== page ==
Why hit the trails? Well for starters, it’s usually a bit cooler as there a greater amount of shade, maybe some water and breezes blowing down the hollows. Even in the most oppressive muggy heat the trails are a few degrees cooler. And with all that shade from the sun, they seem even cooler. Trails are a great break from the monotony of urban running, they are constantly changing (I love to run trails all year to see the seasonal changes) and you don’t miss not having music. Plus you get the added core work from navigating the uneven surfaces.

So how do I incorporate trail running into my training? For easy runs, I add 2-3 minutes per mile pace depending on which trail I decide to run and go by HR/RPE and time, not so much pace (for example I recently did a 1:45 easy long run on the trails. Ended up with ~5.5 miles 800′ elevation gain and my hr average was upper Z2). Hill work – find a short hill and do repeats.  Trails are great for this as you have to really zone in on your footwork and you can feel it in your core. Intervals? I either go to the rail trail which is flatter/more even or I know a few trails that are single track but relatively flat. This takes care of most of my run and I usually get in a 5K on the road at Park Run Saturday mornings before switching to the trail to finish up my long run.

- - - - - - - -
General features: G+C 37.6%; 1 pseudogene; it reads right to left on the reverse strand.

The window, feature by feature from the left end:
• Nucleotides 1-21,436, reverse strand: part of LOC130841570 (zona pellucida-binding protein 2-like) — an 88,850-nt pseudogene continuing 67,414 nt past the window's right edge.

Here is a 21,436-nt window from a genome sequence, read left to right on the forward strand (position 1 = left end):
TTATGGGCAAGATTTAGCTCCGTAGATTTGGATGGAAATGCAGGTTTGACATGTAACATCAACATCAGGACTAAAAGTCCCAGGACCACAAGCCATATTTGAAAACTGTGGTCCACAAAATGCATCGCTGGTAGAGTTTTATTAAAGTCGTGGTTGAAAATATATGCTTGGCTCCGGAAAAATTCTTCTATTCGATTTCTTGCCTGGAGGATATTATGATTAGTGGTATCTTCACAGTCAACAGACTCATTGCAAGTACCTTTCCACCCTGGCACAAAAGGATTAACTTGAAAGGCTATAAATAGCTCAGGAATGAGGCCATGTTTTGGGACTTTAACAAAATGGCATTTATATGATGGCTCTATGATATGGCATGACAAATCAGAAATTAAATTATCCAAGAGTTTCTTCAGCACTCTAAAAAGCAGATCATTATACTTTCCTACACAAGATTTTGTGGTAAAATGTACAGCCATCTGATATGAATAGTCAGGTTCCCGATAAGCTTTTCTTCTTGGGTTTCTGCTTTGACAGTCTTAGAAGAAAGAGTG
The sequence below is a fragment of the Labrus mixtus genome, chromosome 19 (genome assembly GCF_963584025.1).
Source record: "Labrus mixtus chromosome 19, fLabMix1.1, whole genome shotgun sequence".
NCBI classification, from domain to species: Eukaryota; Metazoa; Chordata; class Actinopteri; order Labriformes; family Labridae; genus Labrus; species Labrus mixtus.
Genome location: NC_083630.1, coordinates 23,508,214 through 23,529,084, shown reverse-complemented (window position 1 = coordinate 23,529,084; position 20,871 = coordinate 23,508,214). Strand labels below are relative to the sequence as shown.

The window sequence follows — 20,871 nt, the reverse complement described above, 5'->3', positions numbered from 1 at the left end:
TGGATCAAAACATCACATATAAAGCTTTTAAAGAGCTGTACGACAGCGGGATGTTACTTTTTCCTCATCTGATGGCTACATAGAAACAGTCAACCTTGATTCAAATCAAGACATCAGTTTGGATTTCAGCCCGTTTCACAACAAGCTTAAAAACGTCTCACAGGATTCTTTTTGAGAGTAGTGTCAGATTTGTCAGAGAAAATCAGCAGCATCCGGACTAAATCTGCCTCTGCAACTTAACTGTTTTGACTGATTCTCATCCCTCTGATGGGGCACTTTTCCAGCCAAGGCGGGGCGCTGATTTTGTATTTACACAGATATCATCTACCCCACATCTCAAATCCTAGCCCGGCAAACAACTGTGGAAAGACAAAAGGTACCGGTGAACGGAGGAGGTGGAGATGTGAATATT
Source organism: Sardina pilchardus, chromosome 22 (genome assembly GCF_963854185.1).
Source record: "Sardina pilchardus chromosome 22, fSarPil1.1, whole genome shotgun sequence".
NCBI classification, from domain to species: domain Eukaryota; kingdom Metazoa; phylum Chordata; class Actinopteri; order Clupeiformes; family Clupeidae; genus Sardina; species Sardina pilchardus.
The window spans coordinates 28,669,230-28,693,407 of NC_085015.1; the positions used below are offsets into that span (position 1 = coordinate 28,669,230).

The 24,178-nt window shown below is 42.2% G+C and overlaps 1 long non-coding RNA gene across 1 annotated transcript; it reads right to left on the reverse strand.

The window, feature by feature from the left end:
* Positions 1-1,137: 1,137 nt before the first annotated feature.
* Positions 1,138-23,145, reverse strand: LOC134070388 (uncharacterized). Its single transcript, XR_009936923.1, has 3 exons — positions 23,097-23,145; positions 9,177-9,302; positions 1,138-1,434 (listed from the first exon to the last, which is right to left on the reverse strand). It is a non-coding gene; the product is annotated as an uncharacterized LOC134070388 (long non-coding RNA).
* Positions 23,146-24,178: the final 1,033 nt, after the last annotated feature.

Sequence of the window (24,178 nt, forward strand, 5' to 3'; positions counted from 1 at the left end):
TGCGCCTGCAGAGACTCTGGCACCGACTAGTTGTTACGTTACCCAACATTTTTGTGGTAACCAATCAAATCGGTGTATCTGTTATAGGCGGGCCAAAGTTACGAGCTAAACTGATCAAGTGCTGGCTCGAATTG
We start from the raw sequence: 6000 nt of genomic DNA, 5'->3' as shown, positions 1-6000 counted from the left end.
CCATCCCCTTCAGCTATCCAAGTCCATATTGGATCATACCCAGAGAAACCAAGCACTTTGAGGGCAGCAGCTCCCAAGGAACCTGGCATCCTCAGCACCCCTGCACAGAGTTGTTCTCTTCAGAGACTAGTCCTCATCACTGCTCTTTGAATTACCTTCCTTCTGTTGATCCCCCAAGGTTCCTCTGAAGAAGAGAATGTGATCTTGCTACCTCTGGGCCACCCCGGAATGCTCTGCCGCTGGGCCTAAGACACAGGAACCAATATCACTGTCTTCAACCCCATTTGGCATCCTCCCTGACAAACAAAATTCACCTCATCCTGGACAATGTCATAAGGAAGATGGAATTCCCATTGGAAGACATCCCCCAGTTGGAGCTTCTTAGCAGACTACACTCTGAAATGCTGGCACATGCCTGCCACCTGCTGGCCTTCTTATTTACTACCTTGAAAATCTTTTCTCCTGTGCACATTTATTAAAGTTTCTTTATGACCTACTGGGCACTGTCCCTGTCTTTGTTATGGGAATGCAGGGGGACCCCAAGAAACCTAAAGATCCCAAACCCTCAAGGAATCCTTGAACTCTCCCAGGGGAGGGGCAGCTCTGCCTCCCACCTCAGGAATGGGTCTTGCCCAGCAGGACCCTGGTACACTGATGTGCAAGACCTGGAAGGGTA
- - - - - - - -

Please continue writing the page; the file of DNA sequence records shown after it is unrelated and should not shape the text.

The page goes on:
How do I get started on the trails, you ask? First step is finding a map or a local group that is familiar with the trails.  Read the descriptions and pay attention to the topography. If you see the trail cutting across a lot of topo lines close together it’s going to be steep. Until you learn the area out and backs are great to learn the area. Do I need any special gear? Short answer is no but appropriate footwear is advisable especially for the more technical a trail. As with road shoes, I have a few different trail shoes for different purposes. Mainly I run in Altra Duo for the road and Saucony Peregrine for the trails. Some trail shoes are more aggressive than others and some will have additional protection called a rock plate on the bottom. They tend to be stiffer. Your local running shop should have a few models and you can always ask the locals what they wear. Just like road shoes, it’s highly personal and you want to be confident in the shoe. I also carry a hydration pack for anything over an hour with extra fluid, gels, band-aids, a knife and my phone. Always check the weather because it’s not as easy as ducking into a doorway to get out of a storm.